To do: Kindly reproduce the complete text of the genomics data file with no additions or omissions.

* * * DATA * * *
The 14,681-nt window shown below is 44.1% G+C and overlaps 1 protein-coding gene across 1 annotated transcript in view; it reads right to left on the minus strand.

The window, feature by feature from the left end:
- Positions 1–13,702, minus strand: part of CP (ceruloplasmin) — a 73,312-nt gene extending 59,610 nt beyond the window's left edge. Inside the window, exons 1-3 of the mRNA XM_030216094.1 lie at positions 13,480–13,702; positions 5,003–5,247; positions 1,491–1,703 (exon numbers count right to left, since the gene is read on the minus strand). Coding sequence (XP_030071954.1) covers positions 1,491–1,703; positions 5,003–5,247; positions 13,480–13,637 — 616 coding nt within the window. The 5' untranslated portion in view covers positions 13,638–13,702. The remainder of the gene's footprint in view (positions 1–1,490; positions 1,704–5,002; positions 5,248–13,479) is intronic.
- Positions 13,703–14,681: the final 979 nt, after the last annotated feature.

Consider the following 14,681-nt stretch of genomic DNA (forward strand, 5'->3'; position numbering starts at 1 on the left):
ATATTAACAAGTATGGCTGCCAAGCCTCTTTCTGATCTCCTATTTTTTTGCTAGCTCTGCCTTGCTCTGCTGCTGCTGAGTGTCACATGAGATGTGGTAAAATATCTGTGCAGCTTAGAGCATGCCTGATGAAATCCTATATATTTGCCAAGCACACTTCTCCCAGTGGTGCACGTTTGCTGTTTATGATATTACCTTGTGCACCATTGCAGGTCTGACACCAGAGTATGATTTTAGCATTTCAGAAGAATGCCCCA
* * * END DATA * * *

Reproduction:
The 14,681-nt window shown below is 44.1% G+C and overlaps 1 protein-coding gene across 1 annotated transcript in view; it reads right to left on the minus strand.

The window, feature by feature from the left end:
- Positions 1–13,702, minus strand: part of CP (ceruloplasmin) — a 73,312-nt gene extending 59,610 nt beyond the window's left edge. Inside the window, exons 1-3 of the mRNA XM_030216094.1 lie at positions 13,480–13,702; positions 5,003–5,247; positions 1,491–1,703 (exon numbers count right to left, since the gene is read on the minus strand). Coding sequence (XP_030071954.1) covers positions 1,491–1,703; positions 5,003–5,247; positions 13,480–13,637 — 616 coding nt within the window. The 5' untranslated portion in view covers positions 13,638–13,702. The remainder of the gene's footprint in view (positions 1–1,490; positions 1,704–5,002; positions 5,248–13,479) is intronic.
- Positions 13,703–14,681: the final 979 nt, after the last annotated feature.

Consider the following 14,681-nt stretch of genomic DNA (forward strand, 5'->3'; position numbering starts at 1 on the left):
ATATTAACAAGTATGGCTGCCAAGCCTCTTTCTGATCTCCTATTTTTTTGCTAGCTCTGCCTTGCTCTGCTGCTGCTGAGTGTCACATGAGATGTGGTAAAATATCTGTGCAGCTTAGAGCATGCCTGATGAAATCCTATATATTTGCCAAGCACACTTCTCCCAGTGGTGCACGTTTGCTGTTTATGATATTACCTTGTGCACCATTGCAGGTCTGACACCAGAGTATGATTTTAGCATTTCAGAAGAATGCCCCA